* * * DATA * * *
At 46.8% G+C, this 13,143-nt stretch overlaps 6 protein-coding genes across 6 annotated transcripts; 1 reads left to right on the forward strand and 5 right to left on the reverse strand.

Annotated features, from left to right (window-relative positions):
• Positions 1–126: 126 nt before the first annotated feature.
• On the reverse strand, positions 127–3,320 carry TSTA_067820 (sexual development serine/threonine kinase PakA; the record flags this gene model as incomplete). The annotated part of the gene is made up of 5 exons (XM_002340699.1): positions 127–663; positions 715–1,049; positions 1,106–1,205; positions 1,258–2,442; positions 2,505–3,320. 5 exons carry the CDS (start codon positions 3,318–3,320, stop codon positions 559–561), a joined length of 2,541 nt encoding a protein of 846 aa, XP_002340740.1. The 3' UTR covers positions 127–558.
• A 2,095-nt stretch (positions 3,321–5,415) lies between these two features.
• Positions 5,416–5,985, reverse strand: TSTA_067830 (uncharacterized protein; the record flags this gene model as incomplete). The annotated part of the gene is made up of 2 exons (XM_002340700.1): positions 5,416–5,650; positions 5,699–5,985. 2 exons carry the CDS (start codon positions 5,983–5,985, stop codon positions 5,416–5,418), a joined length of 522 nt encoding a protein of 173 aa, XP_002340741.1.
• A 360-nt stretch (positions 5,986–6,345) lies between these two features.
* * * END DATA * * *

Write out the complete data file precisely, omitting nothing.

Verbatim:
At 46.8% G+C, this 13,143-nt stretch overlaps 6 protein-coding genes across 6 annotated transcripts; 1 reads left to right on the forward strand and 5 right to left on the reverse strand.

Annotated features, from left to right (window-relative positions):
• Positions 1–126: 126 nt before the first annotated feature.
• On the reverse strand, positions 127–3,320 carry TSTA_067820 (sexual development serine/threonine kinase PakA; the record flags this gene model as incomplete). The annotated part of the gene is made up of 5 exons (XM_002340699.1): positions 127–663; positions 715–1,049; positions 1,106–1,205; positions 1,258–2,442; positions 2,505–3,320. 5 exons carry the CDS (start codon positions 3,318–3,320, stop codon positions 559–561), a joined length of 2,541 nt encoding a protein of 846 aa, XP_002340740.1. The 3' UTR covers positions 127–558.
• A 2,095-nt stretch (positions 3,321–5,415) lies between these two features.
• Positions 5,416–5,985, reverse strand: TSTA_067830 (uncharacterized protein; the record flags this gene model as incomplete). The annotated part of the gene is made up of 2 exons (XM_002340700.1): positions 5,416–5,650; positions 5,699–5,985. 2 exons carry the CDS (start codon positions 5,983–5,985, stop codon positions 5,416–5,418), a joined length of 522 nt encoding a protein of 173 aa, XP_002340741.1.
• A 360-nt stretch (positions 5,986–6,345) lies between these two features.